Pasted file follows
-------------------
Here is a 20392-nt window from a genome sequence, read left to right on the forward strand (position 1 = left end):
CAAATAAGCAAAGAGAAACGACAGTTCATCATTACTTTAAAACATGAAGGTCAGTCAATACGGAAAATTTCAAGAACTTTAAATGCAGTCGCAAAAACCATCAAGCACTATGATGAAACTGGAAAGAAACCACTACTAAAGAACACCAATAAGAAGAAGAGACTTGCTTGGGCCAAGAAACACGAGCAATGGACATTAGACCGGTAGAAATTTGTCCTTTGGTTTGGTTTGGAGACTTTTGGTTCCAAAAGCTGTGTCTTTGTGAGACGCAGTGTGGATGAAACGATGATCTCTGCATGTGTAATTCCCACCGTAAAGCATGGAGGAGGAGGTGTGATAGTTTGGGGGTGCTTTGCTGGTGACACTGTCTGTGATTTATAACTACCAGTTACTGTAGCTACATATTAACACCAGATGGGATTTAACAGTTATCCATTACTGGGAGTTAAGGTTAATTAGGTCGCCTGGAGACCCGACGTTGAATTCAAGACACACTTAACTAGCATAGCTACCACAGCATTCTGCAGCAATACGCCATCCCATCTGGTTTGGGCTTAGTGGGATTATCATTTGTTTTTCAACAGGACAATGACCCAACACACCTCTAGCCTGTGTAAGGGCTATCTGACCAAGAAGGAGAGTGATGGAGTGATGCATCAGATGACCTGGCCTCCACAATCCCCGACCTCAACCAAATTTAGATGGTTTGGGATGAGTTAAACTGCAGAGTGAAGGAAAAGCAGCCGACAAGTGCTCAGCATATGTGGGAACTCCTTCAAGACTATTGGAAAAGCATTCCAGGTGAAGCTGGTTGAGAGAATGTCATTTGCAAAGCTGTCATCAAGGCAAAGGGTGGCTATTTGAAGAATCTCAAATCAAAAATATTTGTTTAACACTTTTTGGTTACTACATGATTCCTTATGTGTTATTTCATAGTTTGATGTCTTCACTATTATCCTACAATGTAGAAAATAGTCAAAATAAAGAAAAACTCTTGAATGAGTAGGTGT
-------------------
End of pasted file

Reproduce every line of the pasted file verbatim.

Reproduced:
Here is a 20392-nt window from a genome sequence, read left to right on the forward strand (position 1 = left end):
CAAATAAGCAAAGAGAAACGACAGTTCATCATTACTTTAAAACATGAAGGTCAGTCAATACGGAAAATTTCAAGAACTTTAAATGCAGTCGCAAAAACCATCAAGCACTATGATGAAACTGGAAAGAAACCACTACTAAAGAACACCAATAAGAAGAAGAGACTTGCTTGGGCCAAGAAACACGAGCAATGGACATTAGACCGGTAGAAATTTGTCCTTTGGTTTGGTTTGGAGACTTTTGGTTCCAAAAGCTGTGTCTTTGTGAGACGCAGTGTGGATGAAACGATGATCTCTGCATGTGTAATTCCCACCGTAAAGCATGGAGGAGGAGGTGTGATAGTTTGGGGGTGCTTTGCTGGTGACACTGTCTGTGATTTATAACTACCAGTTACTGTAGCTACATATTAACACCAGATGGGATTTAACAGTTATCCATTACTGGGAGTTAAGGTTAATTAGGTCGCCTGGAGACCCGACGTTGAATTCAAGACACACTTAACTAGCATAGCTACCACAGCATTCTGCAGCAATACGCCATCCCATCTGGTTTGGGCTTAGTGGGATTATCATTTGTTTTTCAACAGGACAATGACCCAACACACCTCTAGCCTGTGTAAGGGCTATCTGACCAAGAAGGAGAGTGATGGAGTGATGCATCAGATGACCTGGCCTCCACAATCCCCGACCTCAACCAAATTTAGATGGTTTGGGATGAGTTAAACTGCAGAGTGAAGGAAAAGCAGCCGACAAGTGCTCAGCATATGTGGGAACTCCTTCAAGACTATTGGAAAAGCATTCCAGGTGAAGCTGGTTGAGAGAATGTCATTTGCAAAGCTGTCATCAAGGCAAAGGGTGGCTATTTGAAGAATCTCAAATCAAAAATATTTGTTTAACACTTTTTGGTTACTACATGATTCCTTATGTGTTATTTCATAGTTTGATGTCTTCACTATTATCCTACAATGTAGAAAATAGTCAAAATAAAGAAAAACTCTTGAATGAGTAGGTGT